Interesting facts about pirates

Pirates are sea and river robbers that have existed for as long as navigation has existed. In the modern world, the appearance of pirates is often overgrown with romantic details, presenting them as such dashing and free conquerors of the seas, but the story says something else.

Piracy appeared at the same time as navigation.

In spite of everything, pirates still exist.

Raising a pirate flag over a ship is a serious crime these days.

Contrary to popular stereotype, pirates did not always raise a black flag with a skull and bones; more often, pirate ships did not raise the flag at all. Later, when the black flag became steadfastly associated with pirates, it was sometimes raised before an attack in order to demoralize the crew of the victim ship.

In Russia, river pirates were called ushkuiniks. However, the ushkuiniks not only pirated, but also traded.

Corsairs and filibusters were privateers, that is, "pirates with a license."

Most pirate ships have always had the most severe discipline, and alcohol was prohibited.

The most famous ports that are loyal to pirates are Tortuga and Port Royal. They were both in the Caribbean.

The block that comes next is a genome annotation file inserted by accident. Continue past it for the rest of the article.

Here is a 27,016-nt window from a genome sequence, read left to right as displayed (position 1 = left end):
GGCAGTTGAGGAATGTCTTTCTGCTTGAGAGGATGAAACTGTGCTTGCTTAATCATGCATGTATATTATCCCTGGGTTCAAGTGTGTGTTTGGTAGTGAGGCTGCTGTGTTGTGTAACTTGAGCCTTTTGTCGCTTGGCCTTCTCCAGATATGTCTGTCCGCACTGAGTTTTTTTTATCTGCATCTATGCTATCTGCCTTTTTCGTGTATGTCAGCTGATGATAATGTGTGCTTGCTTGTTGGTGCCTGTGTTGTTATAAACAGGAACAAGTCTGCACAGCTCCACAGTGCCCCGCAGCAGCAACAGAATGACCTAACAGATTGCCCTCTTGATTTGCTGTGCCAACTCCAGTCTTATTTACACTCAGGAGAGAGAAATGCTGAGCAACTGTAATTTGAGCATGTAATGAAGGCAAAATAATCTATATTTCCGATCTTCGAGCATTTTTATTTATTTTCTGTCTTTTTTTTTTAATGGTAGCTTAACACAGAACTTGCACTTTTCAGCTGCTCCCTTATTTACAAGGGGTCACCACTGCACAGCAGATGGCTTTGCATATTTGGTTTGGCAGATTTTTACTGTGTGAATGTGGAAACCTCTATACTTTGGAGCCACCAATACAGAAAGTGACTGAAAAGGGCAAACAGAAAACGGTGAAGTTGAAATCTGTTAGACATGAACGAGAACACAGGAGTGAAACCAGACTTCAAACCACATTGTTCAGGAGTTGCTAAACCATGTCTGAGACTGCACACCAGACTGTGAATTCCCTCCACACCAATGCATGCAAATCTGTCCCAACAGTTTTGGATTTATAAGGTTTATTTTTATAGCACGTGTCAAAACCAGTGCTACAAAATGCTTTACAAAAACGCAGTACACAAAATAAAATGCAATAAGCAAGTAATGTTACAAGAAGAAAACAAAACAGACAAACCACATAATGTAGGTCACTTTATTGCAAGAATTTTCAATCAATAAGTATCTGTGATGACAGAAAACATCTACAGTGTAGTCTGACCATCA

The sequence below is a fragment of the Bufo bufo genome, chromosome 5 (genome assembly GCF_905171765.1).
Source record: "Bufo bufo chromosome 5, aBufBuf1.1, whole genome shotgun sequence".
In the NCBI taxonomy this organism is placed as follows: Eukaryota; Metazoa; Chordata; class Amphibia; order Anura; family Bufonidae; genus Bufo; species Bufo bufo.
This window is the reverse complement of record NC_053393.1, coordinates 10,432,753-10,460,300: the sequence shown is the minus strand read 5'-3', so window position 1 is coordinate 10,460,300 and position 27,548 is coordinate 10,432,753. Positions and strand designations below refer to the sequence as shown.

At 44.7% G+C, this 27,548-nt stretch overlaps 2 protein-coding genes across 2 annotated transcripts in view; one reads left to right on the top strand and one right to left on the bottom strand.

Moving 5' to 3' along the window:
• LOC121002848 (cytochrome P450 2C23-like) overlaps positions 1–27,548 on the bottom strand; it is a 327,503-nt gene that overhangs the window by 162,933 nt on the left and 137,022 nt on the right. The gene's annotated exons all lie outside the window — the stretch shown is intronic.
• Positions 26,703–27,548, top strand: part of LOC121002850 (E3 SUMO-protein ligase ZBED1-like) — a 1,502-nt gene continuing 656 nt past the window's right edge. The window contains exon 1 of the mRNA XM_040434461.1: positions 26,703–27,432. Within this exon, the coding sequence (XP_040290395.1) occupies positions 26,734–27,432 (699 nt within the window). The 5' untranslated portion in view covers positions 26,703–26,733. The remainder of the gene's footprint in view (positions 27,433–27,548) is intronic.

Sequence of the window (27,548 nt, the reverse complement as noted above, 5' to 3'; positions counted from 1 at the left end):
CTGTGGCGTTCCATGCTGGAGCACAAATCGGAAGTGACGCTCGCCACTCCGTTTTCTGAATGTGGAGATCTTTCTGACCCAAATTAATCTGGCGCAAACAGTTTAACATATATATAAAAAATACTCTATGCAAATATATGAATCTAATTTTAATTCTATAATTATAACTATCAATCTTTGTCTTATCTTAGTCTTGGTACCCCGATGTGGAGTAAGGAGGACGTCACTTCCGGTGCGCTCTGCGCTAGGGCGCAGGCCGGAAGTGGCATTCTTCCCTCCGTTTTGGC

The myths about pirate treasures still haunt many people.

Pirate Bartholomew Roberts captured more than four hundred ships in three years.

There are reports that the famous pirate Blackbeard weaved smoldering burning fuses into his beard to horrify opponents.

Francis Drake is another famous pirate to whom the world owes a huge amount of geographical discoveries.

Many pirates, even very poor ones, wore precious earrings in their ears in order to serve as a kind of payment for a normal funeral in the event of a pirate's death. It was also believed among pirates that pierced ears contributed to sharper vision.

British submariners from the Second World War have an unspoken tradition, returning to port after a successful military operation, to raise a pirate flag over a submarine.

September 19 is the unofficial International Pirate Day.

In the 17th and 18th centuries, piracy was considered one of the most serious crimes.

The stereotypical "boardwalk" is a myth.

In 2011, scientists discovered the ship of the aforementioned Captain Blackbeard, his once terrifying ship, Queen Anne's Revenge.

Among the pirates, there were indeed prosthetic legs and arms in the form of wooden sticks and steel hooks. Piracy has always been a dangerous profession, and then there were no other prostheses.

In addition to the general share after a successful attack, pirates always received additional compensation for wounds and injuries. A pirate who lost a limb, for example, could easily settle on the shore and do something for his compensation.

Most pirates used nicknames instead of names, as this helped to escape from justice.

The ship's carpenter usually received the least of all, since he did not participate in the battles. The captain of a pirate ship usually received ten times the average sailor.